These are the latest articles and videos I found most interesting.
- Newton’s Principia Manuscript
- Synthetic Muscles
- Epigenetics – packaging artists in the cell
- How does your brain decode garbled speech?
- Accelerator Science: Why RF?
One of the greatest treasures in science – Isaac Newton’s “Principia” – was nearly thwarted by a book about fish. Royal Society head librarian Keith Moore and explains to Brady Haran.
NASA supported researchers are working on Synthetic Muscles that could be used to create humanoid robots for space exploration.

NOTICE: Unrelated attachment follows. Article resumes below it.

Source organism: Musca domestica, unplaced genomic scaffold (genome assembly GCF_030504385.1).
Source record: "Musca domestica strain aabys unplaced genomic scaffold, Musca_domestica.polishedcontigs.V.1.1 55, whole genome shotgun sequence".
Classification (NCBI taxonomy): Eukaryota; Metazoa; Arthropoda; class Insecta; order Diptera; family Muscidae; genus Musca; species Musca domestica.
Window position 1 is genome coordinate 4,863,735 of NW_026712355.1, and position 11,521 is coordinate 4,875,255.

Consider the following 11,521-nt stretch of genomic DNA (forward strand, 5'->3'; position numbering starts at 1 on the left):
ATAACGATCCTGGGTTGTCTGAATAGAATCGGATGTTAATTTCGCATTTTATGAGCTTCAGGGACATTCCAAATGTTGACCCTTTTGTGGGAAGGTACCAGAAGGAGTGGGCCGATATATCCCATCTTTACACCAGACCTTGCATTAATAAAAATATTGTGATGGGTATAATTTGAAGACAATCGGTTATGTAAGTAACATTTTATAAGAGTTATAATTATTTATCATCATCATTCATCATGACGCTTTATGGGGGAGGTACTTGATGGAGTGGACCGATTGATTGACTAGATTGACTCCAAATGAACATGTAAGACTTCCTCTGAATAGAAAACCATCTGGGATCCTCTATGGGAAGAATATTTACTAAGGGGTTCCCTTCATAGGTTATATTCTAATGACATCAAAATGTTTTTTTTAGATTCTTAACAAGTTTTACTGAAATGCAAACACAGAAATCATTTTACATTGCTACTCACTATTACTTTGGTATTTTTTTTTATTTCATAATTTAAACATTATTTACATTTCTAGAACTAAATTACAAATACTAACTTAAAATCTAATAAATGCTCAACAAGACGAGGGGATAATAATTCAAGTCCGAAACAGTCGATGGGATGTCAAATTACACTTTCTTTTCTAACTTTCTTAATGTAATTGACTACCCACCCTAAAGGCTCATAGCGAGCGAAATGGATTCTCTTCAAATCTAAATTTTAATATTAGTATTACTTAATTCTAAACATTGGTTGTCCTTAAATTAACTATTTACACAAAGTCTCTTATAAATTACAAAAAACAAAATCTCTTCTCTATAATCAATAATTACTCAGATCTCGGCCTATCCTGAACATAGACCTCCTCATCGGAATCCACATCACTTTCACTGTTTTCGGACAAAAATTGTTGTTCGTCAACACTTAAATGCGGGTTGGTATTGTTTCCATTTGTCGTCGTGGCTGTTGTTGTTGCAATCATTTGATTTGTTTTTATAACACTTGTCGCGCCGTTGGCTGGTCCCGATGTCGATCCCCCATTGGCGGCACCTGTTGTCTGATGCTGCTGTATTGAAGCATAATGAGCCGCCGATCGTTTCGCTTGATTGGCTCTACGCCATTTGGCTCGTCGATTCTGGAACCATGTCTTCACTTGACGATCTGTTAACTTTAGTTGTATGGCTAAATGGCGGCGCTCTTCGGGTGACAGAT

Methyl attachments to histone proteins determine the degree of packing of the DNA molecule. They thereby determine whether a gene can be read or not. In this way, environment can influence the traits of an organism over generations.
Humans are exquisitely skilled at perceiving spoken words, even when speakers’ voices are intermittently overwhelmed by noise, as happens in the din of construction sites or on busy urban streets. Now, in a study conducted in a group of patients preparing for brain surgery, UC San Francisco scientists have discovered an unexpected mechanism the brain uses to seamlessly compensate when speech sounds are obscured by noise.
Particle accelerators can fire beams of subatomic particles at near the speed of light. The accelerating force is generated using radio frequency technology and a whole lot of interesting features. In this video, Fermilab’s Dr. Don Lincoln explains how it all works.